However, the idea that the photo is placeless is, to be blunt, nonsense. As others have pointed out before me, the setting is instantly recognizable as Breezewood and only Breezewood. Far from being “Every Town, U.S.A.,” Breezewood is a weird, improbable blip of a place. It’s what an architect might call a unique urban condition—a churning mini-city where the population nearly turns over every hour. (For this reason, and for the place’s sheer, unembarrassed honky-tonk, I’m a Breezewood fan.)
Nor is the photo’s composition a lucky accident. Edward Burtynsky is a famous photographer, the subject of a New Yorker profile whose work is in the Guggenheim. He took the picture in 2008, as part of a project called Oil that became a book of the same name.
Oil is a global exploration of the life cycle of petroleum—from extraction to distribution to consumption—featuring Burtynsky’s signature large-scale aerial views of oil fields and refineries, as well as secondary petro-landscapes such as highway cloverleafs and tire piles at the dump. Burtynsky, who lives in Toronto, heard about Breezewood from a photographer he works with, Marcus Schubert, and thought it might yield a good image for the project.
Getting such a striking image of the place took a lot more work than most meme-sharers might realize. Burtynsky told me he spent three days in town scouting vantage points and setting up the shot. He often shoots from helicopters, but here he relied on an earthbound rig.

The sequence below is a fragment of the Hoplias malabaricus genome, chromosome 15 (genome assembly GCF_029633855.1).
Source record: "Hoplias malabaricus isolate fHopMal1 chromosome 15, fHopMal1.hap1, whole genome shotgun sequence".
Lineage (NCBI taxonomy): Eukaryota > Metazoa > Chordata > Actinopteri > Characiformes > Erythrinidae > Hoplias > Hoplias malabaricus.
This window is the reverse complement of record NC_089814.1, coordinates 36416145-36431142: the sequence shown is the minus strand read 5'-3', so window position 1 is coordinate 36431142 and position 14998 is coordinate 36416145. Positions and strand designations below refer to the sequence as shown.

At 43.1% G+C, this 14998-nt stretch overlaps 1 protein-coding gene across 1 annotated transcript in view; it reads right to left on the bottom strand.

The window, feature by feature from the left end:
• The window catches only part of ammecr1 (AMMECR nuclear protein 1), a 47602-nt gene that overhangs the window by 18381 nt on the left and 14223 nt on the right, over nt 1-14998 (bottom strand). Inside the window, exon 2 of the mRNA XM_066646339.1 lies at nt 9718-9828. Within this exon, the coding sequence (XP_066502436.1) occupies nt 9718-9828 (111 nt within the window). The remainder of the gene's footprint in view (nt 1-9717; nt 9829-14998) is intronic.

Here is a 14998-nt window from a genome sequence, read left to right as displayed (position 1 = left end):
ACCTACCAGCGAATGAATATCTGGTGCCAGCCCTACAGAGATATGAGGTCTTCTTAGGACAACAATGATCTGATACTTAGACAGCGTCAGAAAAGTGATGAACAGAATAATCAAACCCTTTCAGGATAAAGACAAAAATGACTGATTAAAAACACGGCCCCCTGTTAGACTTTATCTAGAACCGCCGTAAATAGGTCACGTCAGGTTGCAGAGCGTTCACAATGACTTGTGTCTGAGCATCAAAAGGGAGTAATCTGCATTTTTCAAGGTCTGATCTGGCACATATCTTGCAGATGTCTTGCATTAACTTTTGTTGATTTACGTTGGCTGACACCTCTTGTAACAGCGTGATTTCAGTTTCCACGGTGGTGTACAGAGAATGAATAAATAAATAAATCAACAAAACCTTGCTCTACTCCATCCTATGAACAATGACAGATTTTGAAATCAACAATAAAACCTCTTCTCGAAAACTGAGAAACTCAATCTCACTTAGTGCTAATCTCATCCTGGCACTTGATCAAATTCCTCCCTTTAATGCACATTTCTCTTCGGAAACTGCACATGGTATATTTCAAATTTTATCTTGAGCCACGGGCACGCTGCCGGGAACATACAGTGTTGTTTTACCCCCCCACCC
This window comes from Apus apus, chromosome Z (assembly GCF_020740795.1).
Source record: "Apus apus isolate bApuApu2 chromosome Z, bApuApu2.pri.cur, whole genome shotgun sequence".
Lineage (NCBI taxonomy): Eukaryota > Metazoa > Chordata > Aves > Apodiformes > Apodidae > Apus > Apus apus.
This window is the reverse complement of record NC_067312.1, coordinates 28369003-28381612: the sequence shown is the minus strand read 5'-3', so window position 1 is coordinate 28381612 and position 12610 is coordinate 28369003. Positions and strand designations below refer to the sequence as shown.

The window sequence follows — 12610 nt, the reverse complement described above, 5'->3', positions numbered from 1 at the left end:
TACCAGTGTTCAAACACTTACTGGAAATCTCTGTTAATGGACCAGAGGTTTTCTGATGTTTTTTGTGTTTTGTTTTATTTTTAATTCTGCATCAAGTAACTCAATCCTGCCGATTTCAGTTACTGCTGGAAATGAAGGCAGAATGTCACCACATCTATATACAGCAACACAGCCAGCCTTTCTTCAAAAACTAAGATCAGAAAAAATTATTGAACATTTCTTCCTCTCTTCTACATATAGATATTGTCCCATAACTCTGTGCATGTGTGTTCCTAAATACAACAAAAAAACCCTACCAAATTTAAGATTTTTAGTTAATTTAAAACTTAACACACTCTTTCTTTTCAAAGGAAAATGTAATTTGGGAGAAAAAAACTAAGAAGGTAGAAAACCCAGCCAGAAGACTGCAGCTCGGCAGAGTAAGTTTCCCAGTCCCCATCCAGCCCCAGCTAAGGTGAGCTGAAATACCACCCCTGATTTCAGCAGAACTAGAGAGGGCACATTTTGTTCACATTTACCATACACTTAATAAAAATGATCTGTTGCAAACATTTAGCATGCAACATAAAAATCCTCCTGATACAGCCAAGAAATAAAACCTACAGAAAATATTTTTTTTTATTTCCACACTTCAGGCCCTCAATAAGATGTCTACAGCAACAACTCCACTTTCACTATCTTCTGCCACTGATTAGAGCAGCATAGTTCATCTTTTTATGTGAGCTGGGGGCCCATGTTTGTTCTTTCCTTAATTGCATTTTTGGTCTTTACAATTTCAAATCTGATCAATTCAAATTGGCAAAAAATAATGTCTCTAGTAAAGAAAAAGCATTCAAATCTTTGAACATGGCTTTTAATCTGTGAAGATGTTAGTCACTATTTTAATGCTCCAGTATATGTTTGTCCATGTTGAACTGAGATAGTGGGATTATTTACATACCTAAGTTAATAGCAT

“I’d rented a four-wheel drive and a scissor lift that had the ability to take me up 80 feet,” he recalled. “I was just driving around everywhere with it, hiking it up and looking for the point of view. I kept trying and trying, and no, no, no. Eventually, near the end of the second day, I found this motel slightly up on a hill. And in the parking lot of the motel, if I hiked [the lift] up and used a slightly longer lens, which adds to the compression, I was able to create the shot.”
Burtynsky’s scissor lift gave him a perspective very different from that of the average road-tripper stopping for a Frappuccino. At ground level, the Breezewood strip looks looser; its stores and signs seem much farther apart. The photographer’s god’s-eye view organizes these jumbled elements into a kind of skyline. Compressed into the frame, the 20-odd highway signs on their spindly posts suggest an uncanny city of logos without buildings, commerce without people.
In a sense, then, “Breezewood” is both singular and generic. It takes an extreme instance (Breezewood) of a common urban feature (the Sunoco-and-Taco-Bell strip) and makes it hyperreal through the photographer’s artifice.
Burtynsky is aware that his photo has achieved memehood, and believes that’s a sign of its resonance. It gets reproduced officially quite often, he said, and the prints have sold out, which means that it’s popular with the public and collectors alike. (A print of the photo that Sotheby’s sold in 2017 was estimated at $15,000–25,000; it went for $43,750.) “In one image, it tells a lot about our culture and our commerce,” he said, “and the whole notion of drive-through culture … and that we’re a car-dependent, oil-dependent culture.”
But that doesn’t mean that Burtynsky—who most recently completed The Anthropocene Project, a multimedia collaboration with Nicholas de Pencier and Jennifer Baichwal—is ready to ban all cars. He’s still a driver. “I just got rid of my hybrid. I have an electric car—a Tesla,” he told me. “What the electric car’s allowed me to do is to still have an enjoyable ride and be very green about it.” If he passes through Breezewood again, he won’t need gas, but he could always use the charging station at the Sheetz.